Don’t wait for the perfect circumstances. Don’t hold back in fear. Step out in faith. Not faith in your own efforts but faith that God can do it. But faith that God will take whatever you do and use it somehow for his glory. When it comes to kingdom work we should be venture capitalists willing to risk for the kingdom.

God is God and we are not. We don’t know God’s ways. We don’t know if our efforts will take and seeds of the Word will grow.  But, we do know that we will not reap if we do not sow.

Get out of the closet of the manageable.

Some of us fear rejection and hearing no so much says Sean Michael Lucas, that,

We cover ourselves up and lock ourselves into the closet of the manageable…The things we can manage are in that closet. We believe that’s the only way we can protect ourselves.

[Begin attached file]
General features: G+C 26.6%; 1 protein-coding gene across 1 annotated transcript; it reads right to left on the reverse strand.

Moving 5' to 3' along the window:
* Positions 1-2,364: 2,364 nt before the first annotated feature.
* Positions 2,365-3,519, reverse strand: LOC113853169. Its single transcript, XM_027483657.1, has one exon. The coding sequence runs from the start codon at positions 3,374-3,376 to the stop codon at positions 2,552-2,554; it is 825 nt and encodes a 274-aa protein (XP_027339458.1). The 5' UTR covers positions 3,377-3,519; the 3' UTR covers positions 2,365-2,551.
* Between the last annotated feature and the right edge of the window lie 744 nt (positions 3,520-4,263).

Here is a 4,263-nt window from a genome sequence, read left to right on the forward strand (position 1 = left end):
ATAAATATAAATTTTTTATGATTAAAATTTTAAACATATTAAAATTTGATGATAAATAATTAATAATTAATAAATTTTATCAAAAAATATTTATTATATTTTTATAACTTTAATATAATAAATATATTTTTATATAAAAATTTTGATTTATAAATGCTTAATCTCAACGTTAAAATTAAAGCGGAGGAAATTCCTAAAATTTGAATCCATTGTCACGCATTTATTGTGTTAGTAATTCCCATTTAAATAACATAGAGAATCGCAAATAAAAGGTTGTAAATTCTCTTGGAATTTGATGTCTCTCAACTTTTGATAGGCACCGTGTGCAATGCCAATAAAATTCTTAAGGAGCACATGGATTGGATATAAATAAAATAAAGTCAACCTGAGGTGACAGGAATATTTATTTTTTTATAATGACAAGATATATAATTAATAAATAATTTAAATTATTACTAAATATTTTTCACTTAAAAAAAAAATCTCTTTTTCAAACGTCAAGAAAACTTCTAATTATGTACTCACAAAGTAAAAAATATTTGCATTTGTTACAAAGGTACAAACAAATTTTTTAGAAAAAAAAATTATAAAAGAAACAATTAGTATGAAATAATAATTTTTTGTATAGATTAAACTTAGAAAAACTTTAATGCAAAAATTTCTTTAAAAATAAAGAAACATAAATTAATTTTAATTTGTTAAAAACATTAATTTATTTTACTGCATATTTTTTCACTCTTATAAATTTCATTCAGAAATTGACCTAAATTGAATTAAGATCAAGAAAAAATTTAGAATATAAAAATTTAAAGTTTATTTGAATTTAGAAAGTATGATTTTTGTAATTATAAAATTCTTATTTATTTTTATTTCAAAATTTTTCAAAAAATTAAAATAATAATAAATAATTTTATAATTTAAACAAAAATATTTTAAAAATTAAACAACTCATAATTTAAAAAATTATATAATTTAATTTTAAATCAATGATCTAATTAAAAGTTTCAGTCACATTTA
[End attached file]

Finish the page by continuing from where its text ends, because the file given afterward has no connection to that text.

And it just so happens that the Psalm our little remnant studied Wednesday night was Psalm 121, the one that starts with, I lift up my eyes unto the hills. Where does my help come from?  

The Psalm ends with an immense, security-building promise for God’s children. Not only is He present and powerful, God promises to guard and watch over you. The LORD will keep your going out and your coming in from this time forth and forevermore (Psalm 121:8).

Keep on risking to the glory of God.

And, says Sean Michael Lucas, this means something powerful. It means that,

You can risk yourself to the glory of God. You can live dangerously for God, because God will watch over your life.  He will watch over your very soul. He will protect you and guide you and bless you and guard you all your days.

God promises to care for us and to guard our very souls from this time forth and forevermore. This means we’re free to request and invite and love others in risky ways, because the LORD will keep us.

So we give him something to work with and trust Him to get it done.

And let us not grow weary of doing good, for in due season we will reap, if we do not give up.

Galatians 6:9